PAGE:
Harris: Coaches straddle discipline's fine line
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Are we raising a generation of wimps? No, just a kinder, gentler generation of athletes.
Like it or not, tough-love coaching is being replaced by coaching with political correctness.
Recent coaching dismissals, suspensions and near-suspensions are blurring the lines as to how hard coaches can discipline and motivate players.
Thanks to the firing of Mike Rice at Rutgers for conduct unbecoming a college coach, the coaching profession is undergoing self-examination.
But it will require patience for coaches — some of whom may have taken liberties with their players that no longer are considered permissible.
“When people hear about positive coaching, they think somehow that it's soft coaching,” said Tina Syer, who in her role as chief impact officer of the nonprofit Positive Coaching Alliance emphasizes to high school and youth coaches and athletes that coaches can be successful and intense without being negative. “You can be a positive coach and get the best out of your athletes.”
Syer said the Positive Coaching Alliance has been swamped with calls from around the country since Rice's dismissal. However, the coaching profession has been impacted negatively often in recent months.
In February, University of California men's basketball coach Mike Montgomery shoved his star player, Allen Crabbe, during a game. Montgomery apologized and avoided a suspension, prompting Crabbe's mother to respond, “I'm probably having a hard time putting it behind me.”
Morehead State basketball coach Sean Woods was suspended for one game for shoving a player during a game. Another Morehead State player said after the incident he liked playing for Woods and “what happened the other night, that's nothing. That's why he does that, to get you motivated.”
Two other coaches weren't as fortunate.
Indiana (Pa.) women's basketball coach Jeff Dow was fired after five years, despite a 108-40 record and three appearances in the NCAA Division II Tournament.
The Tribune-Review and WPXI-TV received copies of a letter criticizing Dow and his staff, who were questioned by school officials about their coaching methods and treatment of players. Allegations in the letter include Dow slapping one player and throwing a basketball at another, striking her in the back of the head and causing a concussion. Dow denied slapping the player and said he accidentally struck another player with a routine pass during a defensive drill.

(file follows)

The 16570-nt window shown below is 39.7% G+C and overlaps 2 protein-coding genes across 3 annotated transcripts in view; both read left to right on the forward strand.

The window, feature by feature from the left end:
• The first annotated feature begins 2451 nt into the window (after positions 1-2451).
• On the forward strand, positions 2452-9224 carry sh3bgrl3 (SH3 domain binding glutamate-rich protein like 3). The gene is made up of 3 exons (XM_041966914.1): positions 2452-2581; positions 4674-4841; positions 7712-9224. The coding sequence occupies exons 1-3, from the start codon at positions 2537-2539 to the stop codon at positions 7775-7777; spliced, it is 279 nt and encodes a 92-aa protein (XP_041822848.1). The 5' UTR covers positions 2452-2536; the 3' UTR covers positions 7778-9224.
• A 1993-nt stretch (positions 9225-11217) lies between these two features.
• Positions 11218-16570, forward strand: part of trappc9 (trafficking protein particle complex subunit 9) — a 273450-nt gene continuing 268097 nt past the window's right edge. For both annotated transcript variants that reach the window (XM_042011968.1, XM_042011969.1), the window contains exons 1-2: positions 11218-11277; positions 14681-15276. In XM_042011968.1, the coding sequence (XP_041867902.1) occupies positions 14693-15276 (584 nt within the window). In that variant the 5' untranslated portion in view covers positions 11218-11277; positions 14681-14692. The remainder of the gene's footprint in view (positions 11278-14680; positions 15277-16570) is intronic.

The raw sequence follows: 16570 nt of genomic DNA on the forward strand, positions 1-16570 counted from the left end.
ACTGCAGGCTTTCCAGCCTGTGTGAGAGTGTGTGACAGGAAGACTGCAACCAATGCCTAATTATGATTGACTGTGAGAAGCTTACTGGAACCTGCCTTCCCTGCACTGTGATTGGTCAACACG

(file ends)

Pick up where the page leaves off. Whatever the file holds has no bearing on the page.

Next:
No players on this year's IUP team publicly criticized Dow's coaching methods.
Rice, who also coached at Robert Morris, was dismissed for shoving his players and throwing basketballs at them, as well as yelling gay slurs.
However, it wasn't until video of Rice's abuses appeared on ESPN that Rutgers' administration got rid of him. Athletic director Tim Pernetti was fired because he witnessed video of Rice's abuse before it went public, yet suspended the coach for only three games. Assistant coach Jimmy Martellli — who also served under Rice at Robert Morris — resigned under pressure for displaying similar behavior.
“A lot of coaches just do things their coaches did to them,” said Aimee Kimball, who in her role as director of mental training at UPMC Sports Medicine works with coaches and athletes at the professional, collegiate and high school level.
“It was accepted because they were authority figures who can do no wrong. Coaches should always be aware they're role models for their players.”
The origins of Rice's coaching tactics — so offensive to many — are deep rooted.
At Boardman High School in Ohio, Rice starred on the basketball team where “there were a number of incidents where I had to sit him down. I threw him out of the gym on a number of occasions,” former Boardman coach Al Burns told the Youngstown Vindicator newspaper. “I tried to curb his swearing and his temper, but it was always there.”
D.J. Ogilvie was Rice's classmate and basketball teammate at Boardman. “What happened at Rutgers didn't surprise me,” Ogilvie said. “To the extent of it, yes. But I wasn't shocked.”
Ogilvie said Rice — who was raised in Boardman, a suburb of inner-city Youngstown — played high school sports in an era when coaches liberally disciplined their players.
Youngstown has produced college football coaches such as Oklahoma's Bob Stoops, Nebraska's Bo Pelini and Kentucky's Mark Stoops. All three coaches are regarded as disciplinarians.
“Part of me says that's where we're from,” said Ogilvie, a former Boardman football coach who now coaches high school football in Florida. “The Stoops brothers — those guys were all tough, mean, aggressive people. That's the way we were taught.”
However, Ogilvie added, “You can't put your hand on a kid. Mike went overboard.”
Going overboard shouldn't be an option for college coaches who felt it necessary to motivate players the “old-fashioned way.” From now on, what occurred in the past remains in the past.
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